UBC Theses and Dissertations

UBC Theses Logo

UBC Theses and Dissertations

A pheromone-mediated mass-trapping program for three species of ambrosia beetle in a commercial sawmill Shore, Terence Leckie


A commercial sawmill in British Columbia, Canada, was surveyed in 1979 for the presence of the ambrosia beetles Trypodendron lineatum (Olivier) and Gnathotrichus retusus (LeConte) using pheromone-baited traps. The temporal and spatial distribution and relative abundance of these species were determined. This information was used during 1980 and 1981 to develop a mass-trapping program for these species while maintaining the integrity of an existing trapping program for a third ambrosia beetle species, G. sulcatus (LeConte). A fourth ambrosia beetle species, Platypus wilsoni (Swaine) responded in significantly larger numbers to traps baited with the pheromone sulcatol plus ethanol and α-pinene than to those baited with the pheromone lineatin or unbaited. Several experiments were conducted in order to improve or assess the trapping system. It was found that both G. retusus and T. lineatum response to their respective pheromones was increased by the inclusion of ethanol and α-pinene on the traps. T. lineatum response to lineatin was significantly reduced when sulcatol was included in the bait. An experiment conducted to determine optimum trap height showed that largest numbers of T. lineatum were caught on the lowest traps that cleared surrounding understory vegetation. A mark-recapture technique was tested as a potential means of assessing trapping efficiency. Recommendations were made that could result in this technique becoming a useful means of optimizing and evaluating ambrosia beetle mass-trapping programs. This concurrent mass-trapping program for three species of ambrosia beetles demonstrated that large numbers of beetles can be captured using pheromone-baited traps. The relatively low cost of this pest management tactic compared with the high values at risk has already resulted in much of the technology developed in this thesis being incorporated in ambrosia beetle management programs by forest industries in British Columbia.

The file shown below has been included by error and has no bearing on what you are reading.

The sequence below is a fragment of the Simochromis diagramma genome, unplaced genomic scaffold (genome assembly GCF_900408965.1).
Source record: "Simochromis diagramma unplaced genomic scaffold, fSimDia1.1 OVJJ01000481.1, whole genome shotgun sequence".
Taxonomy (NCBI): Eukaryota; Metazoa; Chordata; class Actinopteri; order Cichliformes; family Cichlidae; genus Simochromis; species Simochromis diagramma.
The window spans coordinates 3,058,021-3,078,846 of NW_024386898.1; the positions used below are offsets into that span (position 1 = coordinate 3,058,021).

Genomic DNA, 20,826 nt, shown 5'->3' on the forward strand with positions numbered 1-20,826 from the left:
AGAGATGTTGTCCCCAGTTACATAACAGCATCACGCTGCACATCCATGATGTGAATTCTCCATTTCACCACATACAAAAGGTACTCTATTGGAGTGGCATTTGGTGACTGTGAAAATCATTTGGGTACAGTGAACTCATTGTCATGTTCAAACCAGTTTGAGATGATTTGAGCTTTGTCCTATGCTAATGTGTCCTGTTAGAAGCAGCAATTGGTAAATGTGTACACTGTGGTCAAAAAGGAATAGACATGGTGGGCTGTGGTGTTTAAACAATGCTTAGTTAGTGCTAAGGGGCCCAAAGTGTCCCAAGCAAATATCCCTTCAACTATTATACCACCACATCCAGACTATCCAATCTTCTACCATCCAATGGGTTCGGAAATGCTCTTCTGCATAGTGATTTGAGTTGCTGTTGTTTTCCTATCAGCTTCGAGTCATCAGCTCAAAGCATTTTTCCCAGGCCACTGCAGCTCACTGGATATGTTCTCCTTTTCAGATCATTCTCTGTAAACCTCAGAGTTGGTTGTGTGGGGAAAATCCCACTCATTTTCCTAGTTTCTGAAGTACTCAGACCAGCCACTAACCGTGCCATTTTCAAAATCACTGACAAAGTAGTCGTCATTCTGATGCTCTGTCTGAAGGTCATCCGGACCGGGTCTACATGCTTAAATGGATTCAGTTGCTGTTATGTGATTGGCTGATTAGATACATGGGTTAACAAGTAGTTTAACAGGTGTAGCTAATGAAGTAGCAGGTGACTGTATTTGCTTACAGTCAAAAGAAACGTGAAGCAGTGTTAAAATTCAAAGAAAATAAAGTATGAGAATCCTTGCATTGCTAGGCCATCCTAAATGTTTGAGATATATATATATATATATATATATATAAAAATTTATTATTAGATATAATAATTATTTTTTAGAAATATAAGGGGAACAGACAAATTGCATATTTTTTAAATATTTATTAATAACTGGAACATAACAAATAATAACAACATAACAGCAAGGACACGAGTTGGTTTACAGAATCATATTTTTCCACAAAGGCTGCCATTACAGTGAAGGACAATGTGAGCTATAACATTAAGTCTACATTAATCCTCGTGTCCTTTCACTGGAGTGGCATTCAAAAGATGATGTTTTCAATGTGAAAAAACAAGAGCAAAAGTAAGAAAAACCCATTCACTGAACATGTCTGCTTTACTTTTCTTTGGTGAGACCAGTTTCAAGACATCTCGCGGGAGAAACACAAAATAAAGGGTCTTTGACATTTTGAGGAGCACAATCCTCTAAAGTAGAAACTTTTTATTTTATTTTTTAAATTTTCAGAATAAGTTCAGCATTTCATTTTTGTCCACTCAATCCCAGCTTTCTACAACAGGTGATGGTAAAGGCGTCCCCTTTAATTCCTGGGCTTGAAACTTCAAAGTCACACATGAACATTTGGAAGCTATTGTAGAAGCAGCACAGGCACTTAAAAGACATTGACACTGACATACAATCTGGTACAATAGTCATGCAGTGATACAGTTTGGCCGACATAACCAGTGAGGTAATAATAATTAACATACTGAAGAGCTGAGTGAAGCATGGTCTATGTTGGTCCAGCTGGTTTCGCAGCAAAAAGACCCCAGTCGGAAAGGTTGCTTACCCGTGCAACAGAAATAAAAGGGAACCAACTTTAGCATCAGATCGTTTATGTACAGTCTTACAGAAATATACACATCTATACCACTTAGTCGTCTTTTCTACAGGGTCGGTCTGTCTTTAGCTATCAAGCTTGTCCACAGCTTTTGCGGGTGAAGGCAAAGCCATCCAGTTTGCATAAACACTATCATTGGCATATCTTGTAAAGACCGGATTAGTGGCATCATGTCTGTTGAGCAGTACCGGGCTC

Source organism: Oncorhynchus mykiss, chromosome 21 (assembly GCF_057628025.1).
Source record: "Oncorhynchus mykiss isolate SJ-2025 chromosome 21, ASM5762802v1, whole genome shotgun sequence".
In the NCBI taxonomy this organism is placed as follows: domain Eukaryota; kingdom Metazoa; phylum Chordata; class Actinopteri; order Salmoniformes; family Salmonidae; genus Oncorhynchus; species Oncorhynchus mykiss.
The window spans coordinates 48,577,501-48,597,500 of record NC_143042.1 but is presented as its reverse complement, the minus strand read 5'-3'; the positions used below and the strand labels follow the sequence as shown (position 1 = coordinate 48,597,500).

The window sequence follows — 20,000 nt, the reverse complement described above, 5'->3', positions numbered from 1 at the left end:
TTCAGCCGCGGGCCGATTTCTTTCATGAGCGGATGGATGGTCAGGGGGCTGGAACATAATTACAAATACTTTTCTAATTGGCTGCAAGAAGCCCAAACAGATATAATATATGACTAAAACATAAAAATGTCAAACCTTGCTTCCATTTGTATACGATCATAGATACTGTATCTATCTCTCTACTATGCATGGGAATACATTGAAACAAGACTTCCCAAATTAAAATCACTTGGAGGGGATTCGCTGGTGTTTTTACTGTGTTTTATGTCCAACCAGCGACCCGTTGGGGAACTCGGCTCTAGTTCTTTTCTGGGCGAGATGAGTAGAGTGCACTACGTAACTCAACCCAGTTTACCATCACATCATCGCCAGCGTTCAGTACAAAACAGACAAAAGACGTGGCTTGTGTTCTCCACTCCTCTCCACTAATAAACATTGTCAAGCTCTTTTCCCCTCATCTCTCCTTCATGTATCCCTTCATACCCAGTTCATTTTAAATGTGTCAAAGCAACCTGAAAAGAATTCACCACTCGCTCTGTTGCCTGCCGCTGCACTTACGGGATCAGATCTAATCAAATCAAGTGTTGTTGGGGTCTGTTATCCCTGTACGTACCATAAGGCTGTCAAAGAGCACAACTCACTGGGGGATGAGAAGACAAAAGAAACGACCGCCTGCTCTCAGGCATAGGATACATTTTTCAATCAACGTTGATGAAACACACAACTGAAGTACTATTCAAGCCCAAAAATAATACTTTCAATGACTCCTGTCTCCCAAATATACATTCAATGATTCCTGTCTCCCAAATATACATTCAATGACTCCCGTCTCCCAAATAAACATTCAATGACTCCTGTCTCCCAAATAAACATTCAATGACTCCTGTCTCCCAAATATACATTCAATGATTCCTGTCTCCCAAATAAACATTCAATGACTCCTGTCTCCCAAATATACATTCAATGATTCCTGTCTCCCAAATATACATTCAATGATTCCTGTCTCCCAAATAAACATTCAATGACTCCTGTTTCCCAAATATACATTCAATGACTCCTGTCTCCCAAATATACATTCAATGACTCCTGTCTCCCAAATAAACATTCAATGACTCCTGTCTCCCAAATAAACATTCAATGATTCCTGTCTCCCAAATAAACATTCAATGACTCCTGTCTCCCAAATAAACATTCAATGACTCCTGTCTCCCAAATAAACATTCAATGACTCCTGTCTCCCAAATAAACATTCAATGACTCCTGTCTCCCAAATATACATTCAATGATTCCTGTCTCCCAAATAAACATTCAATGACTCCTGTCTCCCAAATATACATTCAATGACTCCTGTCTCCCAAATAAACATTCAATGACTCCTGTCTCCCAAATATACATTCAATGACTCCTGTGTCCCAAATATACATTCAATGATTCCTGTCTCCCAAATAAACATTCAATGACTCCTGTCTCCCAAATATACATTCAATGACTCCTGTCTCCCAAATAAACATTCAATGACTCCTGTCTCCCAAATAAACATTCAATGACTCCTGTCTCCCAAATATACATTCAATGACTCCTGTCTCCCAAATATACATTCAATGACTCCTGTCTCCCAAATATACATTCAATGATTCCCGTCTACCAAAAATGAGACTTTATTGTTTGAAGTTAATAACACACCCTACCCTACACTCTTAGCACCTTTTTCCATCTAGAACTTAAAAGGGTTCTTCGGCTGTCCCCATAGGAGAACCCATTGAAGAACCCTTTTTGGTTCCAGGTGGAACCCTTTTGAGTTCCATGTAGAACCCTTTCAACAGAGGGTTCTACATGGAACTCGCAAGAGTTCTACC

Item Media

Item Citations and Data


For non-commercial purposes only, such as research, private study and education. Additional conditions apply, see Terms of Use https://open.library.ubc.ca/terms_of_use.